Experts share tips to stay safe this snake season

A black mamba that was badly injured before Nick Evans could come to its rescue. Picture: Nick Evans

A black mamba that was badly injured before Nick Evans could come to its rescue. Picture: Nick Evans

Published Sep 19, 2023


Although parts of South Africa are experiencing winter’s last gasp of icy weather, spring's warm embrace is around the corner, and South Africa’s approximately 160 snake species will be showing off in the open more frequently, taking advantage of our glorious sun.

Although only a small fraction of our snakes are considered dangerous, it is always advisable to be cautious with any snake you may encounter.

Durban-based snake rescuer Nick Evans shared some of his expert tips on how to stay safe if you come across a snake this summer.

"Snake season is under way so, I thought some useful information is worth sharing," Evans said in a Facebook post.

Speaking of recent snake bite incidents, Evans said that last week, a Westville resident narrowly missed being bitten by a black mamba after reaching behind a bucket on a shelf in an outdoor bar.

"Suddenly, a snake's head appeared and opened its mouth, dangerously close to his hand.

“Fortunately, the resident managed to avoid being bitten."

The snake was a 1.9-meter-long female black mamba, which most likely gained access via an overhanging branch.

"I couldn’t believe how close the homeowner came to being bitten. This was another good example of how mamba’s aren't these vicious, blood-thirsty monsters. If it wanted to bite him, it easily could have. Instead, it gave him a warning to back off, and that was that," Evans said.

"I do try to hear about and record snake bite incidents via the public or networking with doctors. I think it's important to keep a database going. In some cases, we can learn a thing or two, but it's difficult," he said.

Shaun McCleod, a snake rescue volunteer and Director of Reptile Educational Awareness Consultants told Cape Talk that "if you come across a snake in the wild, leave it be and walk away slowly so as to not startle the snake. If you find one in your house, call a snake rescuer who will catch the snake and release it back into the wild, away from human contact.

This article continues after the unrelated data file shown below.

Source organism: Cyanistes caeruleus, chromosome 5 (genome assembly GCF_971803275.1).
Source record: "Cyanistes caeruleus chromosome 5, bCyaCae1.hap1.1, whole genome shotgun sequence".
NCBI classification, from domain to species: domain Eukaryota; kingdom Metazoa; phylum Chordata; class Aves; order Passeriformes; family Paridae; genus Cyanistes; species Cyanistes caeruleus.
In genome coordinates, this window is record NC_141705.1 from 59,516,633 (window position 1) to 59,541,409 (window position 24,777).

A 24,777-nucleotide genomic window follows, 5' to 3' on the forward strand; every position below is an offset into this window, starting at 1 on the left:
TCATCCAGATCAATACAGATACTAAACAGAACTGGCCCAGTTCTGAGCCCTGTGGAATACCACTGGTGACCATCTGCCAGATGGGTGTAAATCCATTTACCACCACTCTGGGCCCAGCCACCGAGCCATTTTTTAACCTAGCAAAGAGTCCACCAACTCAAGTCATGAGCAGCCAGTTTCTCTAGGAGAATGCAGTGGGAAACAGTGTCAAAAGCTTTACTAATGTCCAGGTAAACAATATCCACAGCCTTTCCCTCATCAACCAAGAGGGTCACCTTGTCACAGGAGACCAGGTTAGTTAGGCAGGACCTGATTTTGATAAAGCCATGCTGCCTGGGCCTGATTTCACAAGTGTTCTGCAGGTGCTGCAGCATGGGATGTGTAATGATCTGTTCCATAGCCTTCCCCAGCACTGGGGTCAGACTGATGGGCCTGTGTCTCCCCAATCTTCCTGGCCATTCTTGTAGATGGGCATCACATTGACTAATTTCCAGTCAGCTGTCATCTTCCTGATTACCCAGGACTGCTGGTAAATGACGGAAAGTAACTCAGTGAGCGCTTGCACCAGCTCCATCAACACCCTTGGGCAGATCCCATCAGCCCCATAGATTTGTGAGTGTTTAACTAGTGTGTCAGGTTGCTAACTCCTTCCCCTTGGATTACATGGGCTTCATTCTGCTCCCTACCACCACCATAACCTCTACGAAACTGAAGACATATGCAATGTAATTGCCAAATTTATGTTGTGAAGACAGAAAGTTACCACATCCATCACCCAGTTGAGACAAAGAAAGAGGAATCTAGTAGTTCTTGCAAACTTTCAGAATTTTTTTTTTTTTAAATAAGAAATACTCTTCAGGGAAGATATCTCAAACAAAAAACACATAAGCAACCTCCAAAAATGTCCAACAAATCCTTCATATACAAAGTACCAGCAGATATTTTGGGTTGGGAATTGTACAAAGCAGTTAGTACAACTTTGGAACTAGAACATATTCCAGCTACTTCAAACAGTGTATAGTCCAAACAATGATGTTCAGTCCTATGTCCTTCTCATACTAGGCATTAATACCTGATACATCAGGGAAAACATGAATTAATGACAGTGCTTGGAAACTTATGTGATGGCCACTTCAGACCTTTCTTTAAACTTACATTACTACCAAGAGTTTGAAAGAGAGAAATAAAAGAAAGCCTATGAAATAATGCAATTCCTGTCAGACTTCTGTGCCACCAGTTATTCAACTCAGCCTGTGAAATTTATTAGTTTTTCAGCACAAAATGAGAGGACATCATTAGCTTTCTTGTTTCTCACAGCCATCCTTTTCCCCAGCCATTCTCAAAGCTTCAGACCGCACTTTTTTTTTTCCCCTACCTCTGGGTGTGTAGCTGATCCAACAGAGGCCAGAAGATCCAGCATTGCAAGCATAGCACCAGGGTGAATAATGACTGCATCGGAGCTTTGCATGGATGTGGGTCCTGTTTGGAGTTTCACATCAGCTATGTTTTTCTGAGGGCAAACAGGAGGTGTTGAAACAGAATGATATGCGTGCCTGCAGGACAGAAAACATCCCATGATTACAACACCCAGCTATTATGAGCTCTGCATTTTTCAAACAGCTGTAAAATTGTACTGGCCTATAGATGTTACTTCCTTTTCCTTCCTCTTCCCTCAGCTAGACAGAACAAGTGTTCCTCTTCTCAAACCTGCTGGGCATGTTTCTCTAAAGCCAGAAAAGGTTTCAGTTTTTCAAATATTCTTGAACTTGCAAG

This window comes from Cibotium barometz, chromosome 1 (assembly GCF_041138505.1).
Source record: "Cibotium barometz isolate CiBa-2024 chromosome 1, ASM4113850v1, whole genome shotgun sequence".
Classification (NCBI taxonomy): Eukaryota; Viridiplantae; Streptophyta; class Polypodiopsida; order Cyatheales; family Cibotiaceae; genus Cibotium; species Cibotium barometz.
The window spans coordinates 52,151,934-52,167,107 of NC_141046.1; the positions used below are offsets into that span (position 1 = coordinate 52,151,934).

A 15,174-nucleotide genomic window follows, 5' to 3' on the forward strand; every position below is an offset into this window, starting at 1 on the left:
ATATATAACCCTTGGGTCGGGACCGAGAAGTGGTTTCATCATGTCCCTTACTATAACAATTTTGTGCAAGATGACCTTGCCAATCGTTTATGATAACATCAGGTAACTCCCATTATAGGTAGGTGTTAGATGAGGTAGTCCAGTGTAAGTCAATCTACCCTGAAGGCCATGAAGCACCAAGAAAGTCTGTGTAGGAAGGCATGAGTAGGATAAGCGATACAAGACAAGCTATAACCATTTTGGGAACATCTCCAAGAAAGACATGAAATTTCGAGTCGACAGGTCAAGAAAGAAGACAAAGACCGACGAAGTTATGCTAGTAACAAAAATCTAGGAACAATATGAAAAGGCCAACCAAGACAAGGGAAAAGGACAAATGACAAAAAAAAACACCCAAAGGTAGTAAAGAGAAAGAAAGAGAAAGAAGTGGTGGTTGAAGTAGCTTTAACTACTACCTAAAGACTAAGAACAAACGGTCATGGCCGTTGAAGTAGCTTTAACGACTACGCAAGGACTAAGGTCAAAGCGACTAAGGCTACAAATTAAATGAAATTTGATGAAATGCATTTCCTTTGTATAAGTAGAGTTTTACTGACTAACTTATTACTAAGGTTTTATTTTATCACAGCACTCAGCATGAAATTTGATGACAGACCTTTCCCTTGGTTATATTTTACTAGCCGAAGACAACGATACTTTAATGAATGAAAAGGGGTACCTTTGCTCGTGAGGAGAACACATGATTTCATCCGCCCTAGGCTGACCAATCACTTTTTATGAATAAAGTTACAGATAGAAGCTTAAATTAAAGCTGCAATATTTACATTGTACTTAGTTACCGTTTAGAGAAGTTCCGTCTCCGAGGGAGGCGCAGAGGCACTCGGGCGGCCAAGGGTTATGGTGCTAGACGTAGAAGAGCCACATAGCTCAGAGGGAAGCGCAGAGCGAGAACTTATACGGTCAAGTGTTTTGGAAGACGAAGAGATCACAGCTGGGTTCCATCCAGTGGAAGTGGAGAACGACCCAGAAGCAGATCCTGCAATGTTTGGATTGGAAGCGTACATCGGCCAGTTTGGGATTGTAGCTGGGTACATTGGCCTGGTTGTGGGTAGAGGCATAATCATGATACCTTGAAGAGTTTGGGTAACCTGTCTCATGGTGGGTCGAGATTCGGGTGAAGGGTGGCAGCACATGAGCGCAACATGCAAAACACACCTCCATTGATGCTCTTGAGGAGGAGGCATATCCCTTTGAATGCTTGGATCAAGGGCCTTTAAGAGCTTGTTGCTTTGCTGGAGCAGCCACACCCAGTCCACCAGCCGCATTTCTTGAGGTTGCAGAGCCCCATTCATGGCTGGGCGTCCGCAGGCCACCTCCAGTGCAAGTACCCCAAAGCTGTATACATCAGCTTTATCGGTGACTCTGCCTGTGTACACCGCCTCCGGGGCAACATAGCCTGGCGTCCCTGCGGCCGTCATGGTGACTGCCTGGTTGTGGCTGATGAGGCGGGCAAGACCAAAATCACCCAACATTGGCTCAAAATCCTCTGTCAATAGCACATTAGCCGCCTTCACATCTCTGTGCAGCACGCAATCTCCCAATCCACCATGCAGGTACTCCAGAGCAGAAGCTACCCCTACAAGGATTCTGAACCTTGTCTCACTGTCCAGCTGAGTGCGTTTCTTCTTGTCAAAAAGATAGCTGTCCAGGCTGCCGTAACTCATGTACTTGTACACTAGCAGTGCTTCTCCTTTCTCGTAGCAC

Here is some information, according to Evans, on what you should not do in the event of a snakebite.

- Do not cut around the bite site to let the venom bleed out; it does not work.

- Do not try to suck the venom out; it does not work.

- Do not try any electric shock treatment; for obvious reasons, it does not work.

- Do not chew the bark of a cashew nut tree; it does not neutralise venom. The African Snakebite Institute recently dismissed this myth.

- Do not try to capture or kill the snake and take it to hospital with you, as this can result in another bite. A photo will help, but if you can't get one, it is by no means a death sentence. Doctors will treat you symptomatically.

Although the use of a tourniquet is a controversial one, it is generally not advised, especially if you do not know what snake has bitten you. If you know the bite is from a Puff Adder, Mozambique Spitting Cobra or any snake with cytotoxic venom, do not use one.

"I've seen someone do this for a Brown House Snake bite, a snake with no venom. His arm didn't look so good. It can cause totally unnecessary damage, which was the case with this gentleman," Evans said.

It is also worth noting that many bites from venomous species are "dry bites", bites which do not contain venom, although unfortunately, there’s no way of knowing this immediately, so it is imperative to treat all snake bites as venomous.

Due to snakes having a limited amount of venom stored at a time, it would not be efficient for a snake to expend this venom on something that is not considered prey or food.

What you should do

- Get the bitten person to the nearest hospital or clinic immediately. A hospital should be a priority, as they would most likely stock anti-venom.

- Try to keep the person calm while en route to medical help; this will help slow the venom dispersion.

- Call the hospital that you're transporting the patient to and inform them of your pending arrival and situation.

-  If you manage to get a photo of the snake that has bitten someone, you can send it to a professional snake-catcher to identify while en route to hospital.

"People always ask me "which hospital?". The best bet is usually your nearest hospital. In Durban, though, St Augustine's, Albert Luthuli, and Hillcrest usually always have anti-venom.

“Ngwelezane, near Empangeni, is famous for their work in snakebite treatment. I unfortunately can't comment about hospitals across the province or country," Evans said.

Durban’s most well-known snake rescuer implored people to remember that snakes do not want to bite you; it is always their last resort when they feel trapped and at risk.

If you see or hear of any snake bites in Durban or the general KZN region, Evans requests that these be reported to him, as he is in the process of building a database containing important information such as where and how the incident occurred, the species or description of the snake, and the time of day.

Evans can be reached by telephone or WhatsApp at +27 72 809 5806 or via email at [email protected].